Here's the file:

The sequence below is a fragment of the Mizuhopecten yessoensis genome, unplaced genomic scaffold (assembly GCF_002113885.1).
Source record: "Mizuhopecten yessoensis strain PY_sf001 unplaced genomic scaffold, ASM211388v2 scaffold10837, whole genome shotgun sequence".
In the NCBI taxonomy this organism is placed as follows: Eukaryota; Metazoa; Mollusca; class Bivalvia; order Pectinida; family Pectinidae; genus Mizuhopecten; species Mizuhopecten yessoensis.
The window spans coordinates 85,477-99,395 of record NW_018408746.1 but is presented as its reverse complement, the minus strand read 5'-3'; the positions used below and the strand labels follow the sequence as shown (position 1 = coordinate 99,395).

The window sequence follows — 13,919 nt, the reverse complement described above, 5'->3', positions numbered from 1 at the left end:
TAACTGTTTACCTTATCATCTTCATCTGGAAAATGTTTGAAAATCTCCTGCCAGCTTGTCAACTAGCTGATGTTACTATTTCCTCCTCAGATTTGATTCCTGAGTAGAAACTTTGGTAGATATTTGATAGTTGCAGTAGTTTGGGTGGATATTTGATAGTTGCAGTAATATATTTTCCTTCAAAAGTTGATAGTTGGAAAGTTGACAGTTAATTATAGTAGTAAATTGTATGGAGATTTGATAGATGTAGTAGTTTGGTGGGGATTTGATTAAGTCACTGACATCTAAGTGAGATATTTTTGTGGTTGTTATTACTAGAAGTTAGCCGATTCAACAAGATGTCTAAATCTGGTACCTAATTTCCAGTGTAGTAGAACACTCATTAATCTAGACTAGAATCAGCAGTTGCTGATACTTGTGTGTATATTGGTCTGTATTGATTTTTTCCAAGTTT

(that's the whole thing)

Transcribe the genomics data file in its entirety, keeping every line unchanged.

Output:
The sequence below is a fragment of the Mizuhopecten yessoensis genome, unplaced genomic scaffold (assembly GCF_002113885.1).
Source record: "Mizuhopecten yessoensis strain PY_sf001 unplaced genomic scaffold, ASM211388v2 scaffold10837, whole genome shotgun sequence".
In the NCBI taxonomy this organism is placed as follows: Eukaryota; Metazoa; Mollusca; class Bivalvia; order Pectinida; family Pectinidae; genus Mizuhopecten; species Mizuhopecten yessoensis.
The window spans coordinates 85,477-99,395 of record NW_018408746.1 but is presented as its reverse complement, the minus strand read 5'-3'; the positions used below and the strand labels follow the sequence as shown (position 1 = coordinate 99,395).

The window sequence follows — 13,919 nt, the reverse complement described above, 5'->3', positions numbered from 1 at the left end:
TAACTGTTTACCTTATCATCTTCATCTGGAAAATGTTTGAAAATCTCCTGCCAGCTTGTCAACTAGCTGATGTTACTATTTCCTCCTCAGATTTGATTCCTGAGTAGAAACTTTGGTAGATATTTGATAGTTGCAGTAGTTTGGGTGGATATTTGATAGTTGCAGTAATATATTTTCCTTCAAAAGTTGATAGTTGGAAAGTTGACAGTTAATTATAGTAGTAAATTGTATGGAGATTTGATAGATGTAGTAGTTTGGTGGGGATTTGATTAAGTCACTGACATCTAAGTGAGATATTTTTGTGGTTGTTATTACTAGAAGTTAGCCGATTCAACAAGATGTCTAAATCTGGTACCTAATTTCCAGTGTAGTAGAACACTCATTAATCTAGACTAGAATCAGCAGTTGCTGATACTTGTGTGTATATTGGTCTGTATTGATTTTTTCCAAGTTT